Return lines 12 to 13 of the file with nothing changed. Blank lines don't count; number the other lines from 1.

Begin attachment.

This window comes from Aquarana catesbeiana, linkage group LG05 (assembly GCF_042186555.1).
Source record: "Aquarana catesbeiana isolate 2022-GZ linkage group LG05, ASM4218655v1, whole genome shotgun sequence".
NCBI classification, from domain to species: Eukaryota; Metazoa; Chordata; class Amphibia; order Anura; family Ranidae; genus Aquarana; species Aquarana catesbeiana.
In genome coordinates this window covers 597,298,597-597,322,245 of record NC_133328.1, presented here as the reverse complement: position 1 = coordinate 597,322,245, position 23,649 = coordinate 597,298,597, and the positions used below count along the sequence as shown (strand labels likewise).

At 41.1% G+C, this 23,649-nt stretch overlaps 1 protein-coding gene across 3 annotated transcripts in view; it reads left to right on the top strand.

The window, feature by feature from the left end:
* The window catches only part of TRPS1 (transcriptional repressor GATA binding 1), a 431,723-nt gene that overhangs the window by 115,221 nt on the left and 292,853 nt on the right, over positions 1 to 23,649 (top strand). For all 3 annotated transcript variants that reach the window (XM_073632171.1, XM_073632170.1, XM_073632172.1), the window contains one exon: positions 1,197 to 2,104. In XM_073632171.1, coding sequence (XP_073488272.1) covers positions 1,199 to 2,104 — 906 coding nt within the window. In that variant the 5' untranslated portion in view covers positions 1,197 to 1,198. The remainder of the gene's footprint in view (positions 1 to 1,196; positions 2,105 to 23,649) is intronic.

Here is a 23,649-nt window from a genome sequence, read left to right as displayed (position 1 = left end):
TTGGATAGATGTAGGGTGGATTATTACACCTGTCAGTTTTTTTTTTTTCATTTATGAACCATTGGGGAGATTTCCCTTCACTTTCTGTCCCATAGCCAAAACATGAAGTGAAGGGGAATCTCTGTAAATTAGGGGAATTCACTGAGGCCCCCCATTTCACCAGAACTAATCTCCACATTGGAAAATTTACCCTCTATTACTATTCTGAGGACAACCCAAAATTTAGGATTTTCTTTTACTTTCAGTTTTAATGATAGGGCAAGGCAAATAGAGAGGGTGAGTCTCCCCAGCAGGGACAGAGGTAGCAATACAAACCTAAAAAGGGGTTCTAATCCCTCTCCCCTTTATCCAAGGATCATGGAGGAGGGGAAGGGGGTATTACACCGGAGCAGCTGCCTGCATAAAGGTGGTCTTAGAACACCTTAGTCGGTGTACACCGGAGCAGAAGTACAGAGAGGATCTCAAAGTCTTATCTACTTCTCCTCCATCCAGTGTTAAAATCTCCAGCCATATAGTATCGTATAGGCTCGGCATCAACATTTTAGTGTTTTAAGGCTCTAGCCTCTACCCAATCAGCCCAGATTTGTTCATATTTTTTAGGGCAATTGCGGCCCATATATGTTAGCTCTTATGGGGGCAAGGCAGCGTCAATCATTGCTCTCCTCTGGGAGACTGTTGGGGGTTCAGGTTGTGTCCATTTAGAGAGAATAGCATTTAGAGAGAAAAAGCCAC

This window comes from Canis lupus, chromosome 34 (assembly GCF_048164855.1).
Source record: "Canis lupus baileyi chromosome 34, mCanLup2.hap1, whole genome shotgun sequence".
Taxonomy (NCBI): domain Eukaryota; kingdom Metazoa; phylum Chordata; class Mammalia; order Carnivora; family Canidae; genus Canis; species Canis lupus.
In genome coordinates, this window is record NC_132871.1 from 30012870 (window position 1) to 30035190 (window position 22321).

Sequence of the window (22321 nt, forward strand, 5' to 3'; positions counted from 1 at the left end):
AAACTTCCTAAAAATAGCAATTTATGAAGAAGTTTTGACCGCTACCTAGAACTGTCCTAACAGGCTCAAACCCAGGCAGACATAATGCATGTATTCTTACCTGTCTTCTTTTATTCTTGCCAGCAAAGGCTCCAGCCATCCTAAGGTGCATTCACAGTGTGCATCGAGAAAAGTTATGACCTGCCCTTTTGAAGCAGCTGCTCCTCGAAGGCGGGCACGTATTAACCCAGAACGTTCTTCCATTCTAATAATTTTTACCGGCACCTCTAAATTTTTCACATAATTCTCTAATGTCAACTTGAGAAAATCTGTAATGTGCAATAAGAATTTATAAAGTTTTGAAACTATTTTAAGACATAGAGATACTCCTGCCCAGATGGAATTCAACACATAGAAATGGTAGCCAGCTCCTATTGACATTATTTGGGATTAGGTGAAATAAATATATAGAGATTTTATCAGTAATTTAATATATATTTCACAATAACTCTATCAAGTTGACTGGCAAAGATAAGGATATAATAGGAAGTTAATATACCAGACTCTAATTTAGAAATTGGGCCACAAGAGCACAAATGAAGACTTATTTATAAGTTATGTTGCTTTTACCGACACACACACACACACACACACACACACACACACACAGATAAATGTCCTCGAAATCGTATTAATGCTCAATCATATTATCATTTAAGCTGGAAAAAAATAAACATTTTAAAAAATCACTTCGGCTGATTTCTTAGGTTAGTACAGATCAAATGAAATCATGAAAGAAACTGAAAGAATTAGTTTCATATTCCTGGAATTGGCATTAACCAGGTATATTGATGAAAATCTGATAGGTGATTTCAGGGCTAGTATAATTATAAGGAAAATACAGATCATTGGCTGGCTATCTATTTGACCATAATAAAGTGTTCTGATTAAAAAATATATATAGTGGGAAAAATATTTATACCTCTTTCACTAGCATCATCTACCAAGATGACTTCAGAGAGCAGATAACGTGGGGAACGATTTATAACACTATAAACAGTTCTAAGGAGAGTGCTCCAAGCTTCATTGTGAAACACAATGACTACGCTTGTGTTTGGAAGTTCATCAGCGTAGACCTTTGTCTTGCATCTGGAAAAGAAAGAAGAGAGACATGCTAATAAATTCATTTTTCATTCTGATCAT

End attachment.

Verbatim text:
Taxonomy (NCBI): domain Eukaryota; kingdom Metazoa; phylum Chordata; class Mammalia; order Carnivora; family Canidae; genus Canis; species Canis lupus.
In genome coordinates, this window is record NC_132871.1 from 30012870 (window position 1) to 30035190 (window position 22321).